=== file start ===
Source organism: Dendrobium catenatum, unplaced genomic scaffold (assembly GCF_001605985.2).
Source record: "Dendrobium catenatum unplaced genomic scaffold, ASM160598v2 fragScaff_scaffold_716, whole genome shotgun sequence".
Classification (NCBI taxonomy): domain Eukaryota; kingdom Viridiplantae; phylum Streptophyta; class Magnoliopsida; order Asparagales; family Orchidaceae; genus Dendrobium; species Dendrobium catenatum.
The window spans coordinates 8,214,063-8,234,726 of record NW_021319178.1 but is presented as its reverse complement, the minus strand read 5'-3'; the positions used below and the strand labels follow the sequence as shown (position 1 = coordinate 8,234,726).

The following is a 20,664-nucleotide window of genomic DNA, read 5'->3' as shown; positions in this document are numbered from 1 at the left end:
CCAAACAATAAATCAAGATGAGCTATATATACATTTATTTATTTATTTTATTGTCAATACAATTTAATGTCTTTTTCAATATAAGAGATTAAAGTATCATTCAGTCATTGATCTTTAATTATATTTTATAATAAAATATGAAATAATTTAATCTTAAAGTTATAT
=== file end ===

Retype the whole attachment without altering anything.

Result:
Source organism: Dendrobium catenatum, unplaced genomic scaffold (assembly GCF_001605985.2).
Source record: "Dendrobium catenatum unplaced genomic scaffold, ASM160598v2 fragScaff_scaffold_716, whole genome shotgun sequence".
Classification (NCBI taxonomy): domain Eukaryota; kingdom Viridiplantae; phylum Streptophyta; class Magnoliopsida; order Asparagales; family Orchidaceae; genus Dendrobium; species Dendrobium catenatum.
The window spans coordinates 8,214,063-8,234,726 of record NW_021319178.1 but is presented as its reverse complement, the minus strand read 5'-3'; the positions used below and the strand labels follow the sequence as shown (position 1 = coordinate 8,234,726).

The following is a 20,664-nucleotide window of genomic DNA, read 5'->3' as shown; positions in this document are numbered from 1 at the left end:
CCAAACAATAAATCAAGATGAGCTATATATACATTTATTTATTTATTTTATTGTCAATACAATTTAATGTCTTTTTCAATATAAGAGATTAAAGTATCATTCAGTCATTGATCTTTAATTATATTTTATAATAAAATATGAAATAATTTAATCTTAAAGTTATAT